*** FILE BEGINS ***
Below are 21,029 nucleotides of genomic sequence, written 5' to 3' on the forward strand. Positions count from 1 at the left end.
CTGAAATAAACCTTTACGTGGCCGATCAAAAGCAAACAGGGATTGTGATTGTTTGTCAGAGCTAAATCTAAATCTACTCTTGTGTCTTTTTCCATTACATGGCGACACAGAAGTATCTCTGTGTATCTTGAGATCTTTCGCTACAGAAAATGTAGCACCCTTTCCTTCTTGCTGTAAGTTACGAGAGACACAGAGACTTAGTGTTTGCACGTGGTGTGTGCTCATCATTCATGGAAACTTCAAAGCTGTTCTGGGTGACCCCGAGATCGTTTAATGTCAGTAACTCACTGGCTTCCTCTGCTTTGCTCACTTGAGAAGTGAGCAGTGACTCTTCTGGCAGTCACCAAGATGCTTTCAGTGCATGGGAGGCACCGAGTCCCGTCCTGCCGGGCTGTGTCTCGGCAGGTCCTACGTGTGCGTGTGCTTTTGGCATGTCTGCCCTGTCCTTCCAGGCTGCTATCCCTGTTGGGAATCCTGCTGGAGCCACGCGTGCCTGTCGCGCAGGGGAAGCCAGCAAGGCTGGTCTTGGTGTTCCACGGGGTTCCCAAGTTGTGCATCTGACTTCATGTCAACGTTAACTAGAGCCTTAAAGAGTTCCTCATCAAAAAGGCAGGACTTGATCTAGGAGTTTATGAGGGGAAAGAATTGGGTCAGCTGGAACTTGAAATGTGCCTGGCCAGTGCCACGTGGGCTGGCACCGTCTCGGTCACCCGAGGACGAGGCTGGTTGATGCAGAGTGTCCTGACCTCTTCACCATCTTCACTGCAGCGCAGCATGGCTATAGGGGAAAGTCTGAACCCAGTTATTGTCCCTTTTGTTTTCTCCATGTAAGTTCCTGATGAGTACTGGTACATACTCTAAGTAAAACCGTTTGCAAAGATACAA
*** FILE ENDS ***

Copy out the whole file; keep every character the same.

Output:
Below are 21,029 nucleotides of genomic sequence, written 5' to 3' on the forward strand. Positions count from 1 at the left end.
CTGAAATAAACCTTTACGTGGCCGATCAAAAGCAAACAGGGATTGTGATTGTTTGTCAGAGCTAAATCTAAATCTACTCTTGTGTCTTTTTCCATTACATGGCGACACAGAAGTATCTCTGTGTATCTTGAGATCTTTCGCTACAGAAAATGTAGCACCCTTTCCTTCTTGCTGTAAGTTACGAGAGACACAGAGACTTAGTGTTTGCACGTGGTGTGTGCTCATCATTCATGGAAACTTCAAAGCTGTTCTGGGTGACCCCGAGATCGTTTAATGTCAGTAACTCACTGGCTTCCTCTGCTTTGCTCACTTGAGAAGTGAGCAGTGACTCTTCTGGCAGTCACCAAGATGCTTTCAGTGCATGGGAGGCACCGAGTCCCGTCCTGCCGGGCTGTGTCTCGGCAGGTCCTACGTGTGCGTGTGCTTTTGGCATGTCTGCCCTGTCCTTCCAGGCTGCTATCCCTGTTGGGAATCCTGCTGGAGCCACGCGTGCCTGTCGCGCAGGGGAAGCCAGCAAGGCTGGTCTTGGTGTTCCACGGGGTTCCCAAGTTGTGCATCTGACTTCATGTCAACGTTAACTAGAGCCTTAAAGAGTTCCTCATCAAAAAGGCAGGACTTGATCTAGGAGTTTATGAGGGGAAAGAATTGGGTCAGCTGGAACTTGAAATGTGCCTGGCCAGTGCCACGTGGGCTGGCACCGTCTCGGTCACCCGAGGACGAGGCTGGTTGATGCAGAGTGTCCTGACCTCTTCACCATCTTCACTGCAGCGCAGCATGGCTATAGGGGAAAGTCTGAACCCAGTTATTGTCCCTTTTGTTTTCTCCATGTAAGTTCCTGATGAGTACTGGTACATACTCTAAGTAAAACCGTTTGCAAAGATACAA